Risk of suicide is two to three times higher in people with chronic pain compared to general population

April 2015
Campbell, G., Darke, S., Bruno, R., Degenhardt, L. (2015). The prevalence and correlates of chronic pain and suicidality in a nationally representative sample. Australian and New Zealand Journal of Psychiatry, Advance online publication. DOI: 10.1177/0004867415569795

The problem

Research suggests that people suffering from chronic pain have elevated rates of suicidality. With an ageing population, more research is essential to gain a better understanding of this association. However while some data exists in US populations there has been no systematic review of the prevalence in Australian populations.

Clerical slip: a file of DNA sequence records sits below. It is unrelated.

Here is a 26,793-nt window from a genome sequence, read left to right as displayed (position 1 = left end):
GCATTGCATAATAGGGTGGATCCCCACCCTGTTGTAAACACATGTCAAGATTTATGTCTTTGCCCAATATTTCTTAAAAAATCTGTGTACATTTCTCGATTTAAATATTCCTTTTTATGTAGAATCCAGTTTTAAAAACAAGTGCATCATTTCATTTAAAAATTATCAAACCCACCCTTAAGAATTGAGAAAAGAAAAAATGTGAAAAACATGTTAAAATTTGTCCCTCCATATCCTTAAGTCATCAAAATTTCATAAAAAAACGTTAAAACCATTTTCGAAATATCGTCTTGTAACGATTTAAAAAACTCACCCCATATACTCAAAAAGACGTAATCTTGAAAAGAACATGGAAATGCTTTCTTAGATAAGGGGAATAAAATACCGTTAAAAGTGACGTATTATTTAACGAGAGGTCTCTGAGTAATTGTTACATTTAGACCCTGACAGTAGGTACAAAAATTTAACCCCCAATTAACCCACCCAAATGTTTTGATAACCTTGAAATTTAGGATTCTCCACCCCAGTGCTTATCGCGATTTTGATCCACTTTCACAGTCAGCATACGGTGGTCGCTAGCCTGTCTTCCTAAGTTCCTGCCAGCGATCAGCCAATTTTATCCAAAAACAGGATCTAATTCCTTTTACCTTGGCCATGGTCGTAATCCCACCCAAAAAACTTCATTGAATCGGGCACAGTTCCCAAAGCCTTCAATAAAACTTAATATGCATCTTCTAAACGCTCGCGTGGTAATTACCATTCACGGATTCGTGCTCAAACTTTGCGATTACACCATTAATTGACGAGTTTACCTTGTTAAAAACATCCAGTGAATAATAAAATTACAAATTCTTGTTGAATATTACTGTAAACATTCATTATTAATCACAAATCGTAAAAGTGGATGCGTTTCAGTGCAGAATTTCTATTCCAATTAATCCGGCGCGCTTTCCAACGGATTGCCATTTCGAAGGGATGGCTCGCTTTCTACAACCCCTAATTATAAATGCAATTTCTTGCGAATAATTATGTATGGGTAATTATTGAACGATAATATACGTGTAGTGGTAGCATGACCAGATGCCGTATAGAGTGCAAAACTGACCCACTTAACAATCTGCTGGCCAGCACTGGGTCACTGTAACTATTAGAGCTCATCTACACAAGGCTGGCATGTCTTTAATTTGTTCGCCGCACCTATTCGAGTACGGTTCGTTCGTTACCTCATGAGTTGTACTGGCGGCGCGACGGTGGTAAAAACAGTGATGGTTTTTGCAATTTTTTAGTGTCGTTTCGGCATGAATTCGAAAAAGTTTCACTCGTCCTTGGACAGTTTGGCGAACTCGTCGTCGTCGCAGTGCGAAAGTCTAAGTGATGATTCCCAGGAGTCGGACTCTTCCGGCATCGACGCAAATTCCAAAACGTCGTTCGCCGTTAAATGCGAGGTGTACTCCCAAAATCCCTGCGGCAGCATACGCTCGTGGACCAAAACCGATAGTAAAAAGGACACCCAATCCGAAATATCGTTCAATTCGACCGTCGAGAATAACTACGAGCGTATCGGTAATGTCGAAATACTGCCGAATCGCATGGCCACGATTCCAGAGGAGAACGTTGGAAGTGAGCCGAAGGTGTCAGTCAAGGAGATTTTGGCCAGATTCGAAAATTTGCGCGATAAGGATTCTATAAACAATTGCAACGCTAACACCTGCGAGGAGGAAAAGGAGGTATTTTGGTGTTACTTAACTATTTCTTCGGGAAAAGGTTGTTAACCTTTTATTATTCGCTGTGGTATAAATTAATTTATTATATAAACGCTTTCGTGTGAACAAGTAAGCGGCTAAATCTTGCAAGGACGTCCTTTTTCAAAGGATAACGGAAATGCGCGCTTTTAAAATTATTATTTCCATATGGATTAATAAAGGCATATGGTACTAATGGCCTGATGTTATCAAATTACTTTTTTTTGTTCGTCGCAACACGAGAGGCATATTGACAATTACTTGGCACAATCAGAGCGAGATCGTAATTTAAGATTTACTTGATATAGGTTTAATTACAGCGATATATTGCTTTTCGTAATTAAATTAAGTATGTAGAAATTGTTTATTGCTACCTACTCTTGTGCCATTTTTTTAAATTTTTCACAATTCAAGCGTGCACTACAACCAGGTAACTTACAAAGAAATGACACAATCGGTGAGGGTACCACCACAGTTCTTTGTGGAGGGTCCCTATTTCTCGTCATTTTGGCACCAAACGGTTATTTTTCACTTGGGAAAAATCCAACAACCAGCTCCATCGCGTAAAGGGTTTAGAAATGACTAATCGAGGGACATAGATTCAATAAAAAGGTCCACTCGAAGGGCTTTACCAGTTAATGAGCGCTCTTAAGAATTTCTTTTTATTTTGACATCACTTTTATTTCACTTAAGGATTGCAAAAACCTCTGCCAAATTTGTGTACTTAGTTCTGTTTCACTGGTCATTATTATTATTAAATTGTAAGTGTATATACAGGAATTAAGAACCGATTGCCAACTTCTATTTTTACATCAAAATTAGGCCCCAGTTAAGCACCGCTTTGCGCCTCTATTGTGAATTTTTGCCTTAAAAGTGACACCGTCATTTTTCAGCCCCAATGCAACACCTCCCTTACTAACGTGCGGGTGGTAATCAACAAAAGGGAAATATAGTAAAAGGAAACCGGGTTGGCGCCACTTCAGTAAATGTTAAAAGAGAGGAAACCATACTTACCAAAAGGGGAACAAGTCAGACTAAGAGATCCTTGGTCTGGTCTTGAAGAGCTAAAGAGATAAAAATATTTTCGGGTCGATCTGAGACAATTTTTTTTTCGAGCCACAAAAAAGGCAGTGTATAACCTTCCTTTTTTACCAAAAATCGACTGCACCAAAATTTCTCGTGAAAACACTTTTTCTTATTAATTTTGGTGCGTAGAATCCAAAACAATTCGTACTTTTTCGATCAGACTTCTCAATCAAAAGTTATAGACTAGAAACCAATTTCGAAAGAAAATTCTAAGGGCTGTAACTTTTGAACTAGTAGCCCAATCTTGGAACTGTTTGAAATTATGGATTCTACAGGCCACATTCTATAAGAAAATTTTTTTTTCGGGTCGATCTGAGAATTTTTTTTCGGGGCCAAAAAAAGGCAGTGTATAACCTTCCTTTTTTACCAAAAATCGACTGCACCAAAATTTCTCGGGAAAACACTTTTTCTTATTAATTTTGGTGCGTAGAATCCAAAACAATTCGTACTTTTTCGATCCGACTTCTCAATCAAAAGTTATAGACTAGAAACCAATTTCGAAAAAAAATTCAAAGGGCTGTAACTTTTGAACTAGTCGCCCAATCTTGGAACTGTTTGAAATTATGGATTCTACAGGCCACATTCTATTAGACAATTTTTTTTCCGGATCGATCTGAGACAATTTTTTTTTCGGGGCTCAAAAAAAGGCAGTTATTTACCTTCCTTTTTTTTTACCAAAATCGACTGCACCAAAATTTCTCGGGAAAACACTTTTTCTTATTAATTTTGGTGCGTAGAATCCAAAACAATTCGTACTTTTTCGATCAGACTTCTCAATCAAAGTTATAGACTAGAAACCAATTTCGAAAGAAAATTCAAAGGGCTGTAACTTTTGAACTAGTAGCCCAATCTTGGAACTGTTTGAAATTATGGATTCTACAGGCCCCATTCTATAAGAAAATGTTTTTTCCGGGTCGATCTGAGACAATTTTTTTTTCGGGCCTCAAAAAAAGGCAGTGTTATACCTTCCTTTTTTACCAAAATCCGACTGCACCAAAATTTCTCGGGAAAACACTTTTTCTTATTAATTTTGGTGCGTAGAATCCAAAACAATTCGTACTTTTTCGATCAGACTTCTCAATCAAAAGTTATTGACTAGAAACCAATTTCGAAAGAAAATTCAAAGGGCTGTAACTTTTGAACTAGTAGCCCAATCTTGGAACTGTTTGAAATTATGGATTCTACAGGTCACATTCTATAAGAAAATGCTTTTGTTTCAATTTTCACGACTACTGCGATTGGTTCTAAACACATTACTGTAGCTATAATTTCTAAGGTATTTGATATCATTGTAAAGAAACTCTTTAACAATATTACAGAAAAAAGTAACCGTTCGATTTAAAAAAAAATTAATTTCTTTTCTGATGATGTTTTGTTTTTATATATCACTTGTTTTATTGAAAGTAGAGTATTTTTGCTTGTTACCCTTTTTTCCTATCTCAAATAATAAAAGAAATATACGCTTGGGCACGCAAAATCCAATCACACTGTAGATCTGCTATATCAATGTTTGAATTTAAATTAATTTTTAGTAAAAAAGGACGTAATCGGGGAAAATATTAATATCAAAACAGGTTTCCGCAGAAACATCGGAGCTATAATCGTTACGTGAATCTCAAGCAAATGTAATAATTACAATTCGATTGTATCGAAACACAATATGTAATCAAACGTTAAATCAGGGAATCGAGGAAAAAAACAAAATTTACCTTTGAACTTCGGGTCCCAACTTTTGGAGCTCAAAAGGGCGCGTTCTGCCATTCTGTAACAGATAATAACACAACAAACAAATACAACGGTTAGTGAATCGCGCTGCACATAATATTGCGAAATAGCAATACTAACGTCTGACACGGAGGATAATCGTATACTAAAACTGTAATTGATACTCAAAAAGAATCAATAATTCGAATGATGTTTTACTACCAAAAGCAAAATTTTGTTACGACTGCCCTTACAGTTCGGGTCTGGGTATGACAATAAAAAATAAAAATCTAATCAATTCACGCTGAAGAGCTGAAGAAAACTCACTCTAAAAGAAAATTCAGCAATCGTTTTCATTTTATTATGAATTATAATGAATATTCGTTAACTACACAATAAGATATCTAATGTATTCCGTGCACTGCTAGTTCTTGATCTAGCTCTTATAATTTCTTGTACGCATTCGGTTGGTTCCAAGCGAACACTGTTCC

What we did

The authors analysed data from the 2007 Australian National Survey of Mental Health and Wellbeing, a nationally representative household survey on 8841 people, aged 16–85 years.

What we found

The odds of lifetime and past 12-month suicidality were two to three times greater in people with chronic pain. Sixty-five percent of people who attempted suicide in the past 12 months had a history of chronic pain. Chronic pain was independently associated with lifetime suicidality after controlling for demographic, mental health and substance use disorders.

What this means for clinicians

Health care professionals need to be aware of the risk of suicidality in patients with chronic pain, even in the absence of mental health problems.